What is the difference between a print book and an ebook with reflowable text?
Here is an explanation of Ebook Launch’s terminology with regard to books, print books, and ebooks (If you would like Ebook Launch to format your book, please submit it for a quote here: https://ebooklaunch.com/formatting-quote-form/):
Whenever Ebook Launch uses the term “ book” in the general sense, we may be referring to either a print book or an ebook. When we refer to a “print book”, we are specifically talking about a physical book, printed on paper. When we refer to an “ebook”, we are talking about the digital or electronic version of a book, which is viewed on an electronic device.
Most print books and ebooks use similar conventions, such as a cover page, title page, copyright page, table of contents, chapters, and paragraphs. However, there are some notable differences between print books and ebooks - especially when considering ebook formatting and print book formatting:
- Layout: Print books have a fixed layout that you can control, and does not change after printing. Ebooks have a reflowable layout that appears different depending on the device, application, or user settings used to view the ebook. Reflowable formatting refers to the text's ability to "flow" or automatically wrap words in a document to the next line as the settings change. This flexibility of ebooks allows each reader to enjoy the ebook according to their own preferences, on their own device or application. Because there are not pages per se in an ebook, one cannot 'center' the text vertically.
- Page numbers: Since ebook text "flows" to adjust to the size of the screen and user settings, an ebook does not have set pages or page numbers, as in a print book (any page numbers you see in an ebook are placed there by the ebook's software). Therefore, the reader cannot use page numbers as a means of navigating and referencing locations within the ebook through the table of contents or index. Instead, ebooks have a table of contents that is hyperlinked to the individual chapters and/or sections of the book. And instead of the index, users use the device or application’s search function to locate specific words or phrases within the text.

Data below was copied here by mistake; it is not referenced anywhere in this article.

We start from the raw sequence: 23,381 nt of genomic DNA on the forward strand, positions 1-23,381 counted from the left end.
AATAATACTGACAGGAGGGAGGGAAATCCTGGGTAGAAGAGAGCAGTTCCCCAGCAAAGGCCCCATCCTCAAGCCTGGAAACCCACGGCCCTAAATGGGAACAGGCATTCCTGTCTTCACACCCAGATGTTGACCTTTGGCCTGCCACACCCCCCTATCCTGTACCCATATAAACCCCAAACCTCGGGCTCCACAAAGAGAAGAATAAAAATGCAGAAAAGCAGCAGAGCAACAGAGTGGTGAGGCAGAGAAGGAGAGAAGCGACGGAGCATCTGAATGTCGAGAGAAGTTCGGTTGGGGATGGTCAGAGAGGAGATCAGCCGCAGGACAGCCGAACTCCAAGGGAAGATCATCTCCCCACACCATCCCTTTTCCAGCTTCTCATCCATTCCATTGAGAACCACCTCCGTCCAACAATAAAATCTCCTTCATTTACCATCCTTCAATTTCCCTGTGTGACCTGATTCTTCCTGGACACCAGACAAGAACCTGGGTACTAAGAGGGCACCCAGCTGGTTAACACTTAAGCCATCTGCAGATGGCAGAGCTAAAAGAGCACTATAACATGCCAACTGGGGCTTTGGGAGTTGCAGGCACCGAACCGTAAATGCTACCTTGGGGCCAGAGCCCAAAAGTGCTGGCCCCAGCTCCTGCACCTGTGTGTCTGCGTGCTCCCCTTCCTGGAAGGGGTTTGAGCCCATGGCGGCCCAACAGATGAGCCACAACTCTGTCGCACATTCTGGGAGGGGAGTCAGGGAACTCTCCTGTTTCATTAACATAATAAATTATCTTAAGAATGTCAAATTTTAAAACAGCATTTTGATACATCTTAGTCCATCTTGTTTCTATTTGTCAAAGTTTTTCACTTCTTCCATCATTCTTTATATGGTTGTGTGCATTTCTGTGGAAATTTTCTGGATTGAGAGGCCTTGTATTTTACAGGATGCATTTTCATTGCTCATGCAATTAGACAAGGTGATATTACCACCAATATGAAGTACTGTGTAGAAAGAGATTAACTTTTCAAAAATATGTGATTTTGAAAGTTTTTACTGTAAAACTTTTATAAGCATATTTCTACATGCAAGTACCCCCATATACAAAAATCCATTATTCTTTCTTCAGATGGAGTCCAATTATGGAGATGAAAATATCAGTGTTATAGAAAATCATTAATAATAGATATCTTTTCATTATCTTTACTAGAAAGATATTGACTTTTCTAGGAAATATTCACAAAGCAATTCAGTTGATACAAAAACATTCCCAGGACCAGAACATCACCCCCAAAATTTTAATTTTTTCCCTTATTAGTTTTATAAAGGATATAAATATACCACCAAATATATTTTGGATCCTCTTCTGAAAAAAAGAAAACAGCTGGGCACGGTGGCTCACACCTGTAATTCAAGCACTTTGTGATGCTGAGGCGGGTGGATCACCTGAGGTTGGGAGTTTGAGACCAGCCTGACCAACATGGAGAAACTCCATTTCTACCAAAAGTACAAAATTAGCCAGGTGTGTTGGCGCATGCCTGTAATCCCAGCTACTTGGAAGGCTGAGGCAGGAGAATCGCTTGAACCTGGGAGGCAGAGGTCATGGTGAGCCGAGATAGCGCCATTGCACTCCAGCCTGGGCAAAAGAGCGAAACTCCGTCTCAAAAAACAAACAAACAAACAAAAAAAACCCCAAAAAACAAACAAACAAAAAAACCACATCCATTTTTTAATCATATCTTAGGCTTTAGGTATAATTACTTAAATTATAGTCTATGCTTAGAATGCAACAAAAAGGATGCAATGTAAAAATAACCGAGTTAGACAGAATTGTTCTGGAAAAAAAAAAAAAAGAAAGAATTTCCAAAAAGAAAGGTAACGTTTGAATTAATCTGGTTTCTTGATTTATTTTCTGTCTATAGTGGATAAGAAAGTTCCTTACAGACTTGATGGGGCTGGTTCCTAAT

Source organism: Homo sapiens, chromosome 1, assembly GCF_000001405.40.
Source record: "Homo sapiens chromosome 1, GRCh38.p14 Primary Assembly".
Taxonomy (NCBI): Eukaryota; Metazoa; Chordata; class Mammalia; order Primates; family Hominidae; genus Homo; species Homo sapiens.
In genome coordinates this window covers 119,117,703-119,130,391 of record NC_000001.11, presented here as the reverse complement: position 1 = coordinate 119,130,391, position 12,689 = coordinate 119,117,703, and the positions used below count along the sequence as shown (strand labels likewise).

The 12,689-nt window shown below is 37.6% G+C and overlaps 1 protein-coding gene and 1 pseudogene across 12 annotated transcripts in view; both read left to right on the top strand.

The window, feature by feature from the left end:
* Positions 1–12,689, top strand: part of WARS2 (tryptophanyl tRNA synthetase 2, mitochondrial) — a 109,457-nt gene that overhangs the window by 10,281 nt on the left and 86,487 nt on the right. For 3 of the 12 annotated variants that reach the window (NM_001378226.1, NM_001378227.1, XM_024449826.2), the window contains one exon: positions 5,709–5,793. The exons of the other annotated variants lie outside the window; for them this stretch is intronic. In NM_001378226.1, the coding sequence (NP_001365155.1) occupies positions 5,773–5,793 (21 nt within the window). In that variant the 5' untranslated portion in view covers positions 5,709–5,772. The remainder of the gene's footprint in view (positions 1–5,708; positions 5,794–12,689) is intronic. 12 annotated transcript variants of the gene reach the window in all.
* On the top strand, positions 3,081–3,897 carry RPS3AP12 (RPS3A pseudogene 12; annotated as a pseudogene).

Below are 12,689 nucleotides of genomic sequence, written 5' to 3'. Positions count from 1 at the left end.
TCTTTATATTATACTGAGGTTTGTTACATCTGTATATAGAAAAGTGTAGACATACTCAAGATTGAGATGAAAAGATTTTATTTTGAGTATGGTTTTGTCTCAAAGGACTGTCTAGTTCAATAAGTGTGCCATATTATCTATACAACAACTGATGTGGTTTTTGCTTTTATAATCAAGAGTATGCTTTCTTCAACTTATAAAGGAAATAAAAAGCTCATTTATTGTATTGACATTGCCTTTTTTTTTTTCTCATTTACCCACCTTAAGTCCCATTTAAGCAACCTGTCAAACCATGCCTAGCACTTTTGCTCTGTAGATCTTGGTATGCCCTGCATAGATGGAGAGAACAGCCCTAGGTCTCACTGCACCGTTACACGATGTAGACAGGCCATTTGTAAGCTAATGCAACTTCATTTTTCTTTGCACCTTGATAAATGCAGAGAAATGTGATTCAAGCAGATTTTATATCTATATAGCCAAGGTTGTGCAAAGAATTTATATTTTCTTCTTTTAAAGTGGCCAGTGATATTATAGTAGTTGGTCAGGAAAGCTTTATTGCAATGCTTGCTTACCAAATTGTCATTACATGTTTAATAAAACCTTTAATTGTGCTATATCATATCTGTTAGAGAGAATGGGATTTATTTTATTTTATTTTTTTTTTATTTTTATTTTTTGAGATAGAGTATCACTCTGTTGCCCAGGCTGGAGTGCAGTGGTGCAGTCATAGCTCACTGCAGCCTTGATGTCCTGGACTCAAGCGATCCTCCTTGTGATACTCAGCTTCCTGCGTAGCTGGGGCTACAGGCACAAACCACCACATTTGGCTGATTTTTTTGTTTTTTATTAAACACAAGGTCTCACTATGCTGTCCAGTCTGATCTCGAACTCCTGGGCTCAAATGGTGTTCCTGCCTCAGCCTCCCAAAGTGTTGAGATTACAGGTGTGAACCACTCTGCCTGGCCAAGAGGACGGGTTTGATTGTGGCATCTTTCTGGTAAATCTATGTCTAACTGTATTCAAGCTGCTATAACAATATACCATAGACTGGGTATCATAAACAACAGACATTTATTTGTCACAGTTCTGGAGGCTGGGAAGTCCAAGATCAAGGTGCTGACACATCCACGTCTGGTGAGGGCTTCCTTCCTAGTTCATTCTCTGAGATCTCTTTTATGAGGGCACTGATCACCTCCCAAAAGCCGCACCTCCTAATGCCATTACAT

- Headers and footers: As there are no set pages or page numbers in ebooks, they do not have headers or footers. Any headers and/or footers you see in an ebook are put there by the ereader app or device using the ebook's metadata.
- Endnotes: Again, as there are no set pages in ebooks, footnotes found in a print book, become linked endnotes within the ebook.(if Word's footnote function has been used)
- Images: To ensure predictability of placement, images are in line with the text and centered. As most ereader apps and devices do not accept charts, tables, and columns at this time, these are converted into images and formatted accordingly. If there are captions associated with the image, because of reflowable text, there is no guarantee the caption will be on the same screen/page as the image.
In an ebook, depending on the ereader app or device, the reader can set the following preferences: